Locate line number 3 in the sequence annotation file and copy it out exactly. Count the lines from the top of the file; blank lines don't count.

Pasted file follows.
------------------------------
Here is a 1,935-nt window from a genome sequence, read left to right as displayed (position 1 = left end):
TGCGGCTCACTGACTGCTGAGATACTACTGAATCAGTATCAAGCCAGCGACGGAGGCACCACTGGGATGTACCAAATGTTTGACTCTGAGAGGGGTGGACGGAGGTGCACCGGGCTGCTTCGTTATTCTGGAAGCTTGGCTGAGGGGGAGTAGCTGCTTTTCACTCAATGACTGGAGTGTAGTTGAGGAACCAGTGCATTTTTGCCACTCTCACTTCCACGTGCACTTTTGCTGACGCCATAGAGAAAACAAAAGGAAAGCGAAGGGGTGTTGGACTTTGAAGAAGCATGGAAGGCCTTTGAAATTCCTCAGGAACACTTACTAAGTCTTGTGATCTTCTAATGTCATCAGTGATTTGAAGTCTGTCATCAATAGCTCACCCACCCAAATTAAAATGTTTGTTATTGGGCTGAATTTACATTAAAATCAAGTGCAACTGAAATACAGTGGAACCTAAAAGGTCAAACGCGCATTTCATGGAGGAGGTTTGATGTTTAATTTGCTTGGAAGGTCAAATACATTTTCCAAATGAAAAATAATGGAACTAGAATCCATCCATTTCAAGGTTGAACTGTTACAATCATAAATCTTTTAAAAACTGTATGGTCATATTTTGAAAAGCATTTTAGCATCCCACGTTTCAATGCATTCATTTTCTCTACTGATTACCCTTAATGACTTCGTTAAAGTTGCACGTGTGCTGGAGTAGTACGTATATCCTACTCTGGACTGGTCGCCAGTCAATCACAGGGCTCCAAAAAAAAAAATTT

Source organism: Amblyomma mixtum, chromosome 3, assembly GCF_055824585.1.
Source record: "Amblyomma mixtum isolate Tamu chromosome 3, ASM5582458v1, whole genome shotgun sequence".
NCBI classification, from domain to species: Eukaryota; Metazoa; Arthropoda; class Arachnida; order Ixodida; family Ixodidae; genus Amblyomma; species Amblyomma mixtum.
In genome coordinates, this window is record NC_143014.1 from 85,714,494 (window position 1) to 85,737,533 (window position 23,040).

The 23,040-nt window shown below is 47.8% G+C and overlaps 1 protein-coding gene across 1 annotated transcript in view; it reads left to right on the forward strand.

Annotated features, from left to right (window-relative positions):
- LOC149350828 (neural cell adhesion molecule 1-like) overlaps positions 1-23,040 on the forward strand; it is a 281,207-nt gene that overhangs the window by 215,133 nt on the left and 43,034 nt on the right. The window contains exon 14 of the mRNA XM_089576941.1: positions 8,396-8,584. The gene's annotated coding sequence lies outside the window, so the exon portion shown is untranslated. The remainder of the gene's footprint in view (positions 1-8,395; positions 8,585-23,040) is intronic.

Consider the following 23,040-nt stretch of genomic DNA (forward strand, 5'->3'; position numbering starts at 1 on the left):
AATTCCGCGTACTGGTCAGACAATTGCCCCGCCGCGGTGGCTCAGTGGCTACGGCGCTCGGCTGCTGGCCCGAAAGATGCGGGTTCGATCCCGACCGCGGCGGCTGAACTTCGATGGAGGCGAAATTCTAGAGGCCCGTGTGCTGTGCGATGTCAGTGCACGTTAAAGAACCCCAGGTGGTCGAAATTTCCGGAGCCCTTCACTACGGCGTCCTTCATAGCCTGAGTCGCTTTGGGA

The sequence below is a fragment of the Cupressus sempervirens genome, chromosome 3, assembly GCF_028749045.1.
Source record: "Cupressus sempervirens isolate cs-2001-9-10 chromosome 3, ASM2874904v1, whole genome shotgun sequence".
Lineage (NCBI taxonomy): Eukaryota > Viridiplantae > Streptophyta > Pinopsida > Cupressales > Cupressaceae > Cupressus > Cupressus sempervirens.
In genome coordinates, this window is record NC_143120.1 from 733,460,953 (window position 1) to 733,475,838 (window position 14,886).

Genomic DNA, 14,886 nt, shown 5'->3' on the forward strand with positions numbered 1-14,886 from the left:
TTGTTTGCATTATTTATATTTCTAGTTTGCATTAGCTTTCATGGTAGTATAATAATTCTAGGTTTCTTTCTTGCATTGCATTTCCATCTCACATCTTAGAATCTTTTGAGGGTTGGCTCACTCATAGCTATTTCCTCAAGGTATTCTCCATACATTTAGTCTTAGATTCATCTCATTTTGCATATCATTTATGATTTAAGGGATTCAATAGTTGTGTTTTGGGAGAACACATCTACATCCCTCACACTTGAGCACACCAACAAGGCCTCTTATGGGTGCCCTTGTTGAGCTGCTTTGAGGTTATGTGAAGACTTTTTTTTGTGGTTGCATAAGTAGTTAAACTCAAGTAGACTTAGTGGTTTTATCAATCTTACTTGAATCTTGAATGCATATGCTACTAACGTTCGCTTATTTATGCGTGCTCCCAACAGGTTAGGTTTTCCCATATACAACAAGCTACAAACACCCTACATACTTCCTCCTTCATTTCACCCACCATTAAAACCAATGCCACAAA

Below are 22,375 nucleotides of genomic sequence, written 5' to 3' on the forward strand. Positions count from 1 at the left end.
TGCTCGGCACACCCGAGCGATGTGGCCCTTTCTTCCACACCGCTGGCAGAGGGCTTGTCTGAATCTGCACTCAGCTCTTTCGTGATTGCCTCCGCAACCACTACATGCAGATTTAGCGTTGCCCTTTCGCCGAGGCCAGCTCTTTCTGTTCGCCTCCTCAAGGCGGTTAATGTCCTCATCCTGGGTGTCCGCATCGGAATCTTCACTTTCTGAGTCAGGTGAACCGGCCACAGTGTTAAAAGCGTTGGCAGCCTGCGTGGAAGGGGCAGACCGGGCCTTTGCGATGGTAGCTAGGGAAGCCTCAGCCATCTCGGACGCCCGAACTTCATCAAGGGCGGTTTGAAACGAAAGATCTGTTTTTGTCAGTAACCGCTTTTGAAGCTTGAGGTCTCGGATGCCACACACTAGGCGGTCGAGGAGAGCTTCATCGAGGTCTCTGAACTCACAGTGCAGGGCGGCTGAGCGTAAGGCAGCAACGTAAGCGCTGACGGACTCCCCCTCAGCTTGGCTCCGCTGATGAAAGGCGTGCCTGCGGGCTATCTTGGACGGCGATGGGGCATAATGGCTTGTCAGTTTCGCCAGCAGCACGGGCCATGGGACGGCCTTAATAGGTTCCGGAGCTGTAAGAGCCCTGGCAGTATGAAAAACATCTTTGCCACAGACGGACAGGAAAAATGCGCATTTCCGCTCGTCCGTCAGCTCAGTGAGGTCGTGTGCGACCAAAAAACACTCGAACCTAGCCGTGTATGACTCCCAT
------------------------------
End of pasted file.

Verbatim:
Source organism: Amblyomma mixtum, chromosome 3, assembly GCF_055824585.1.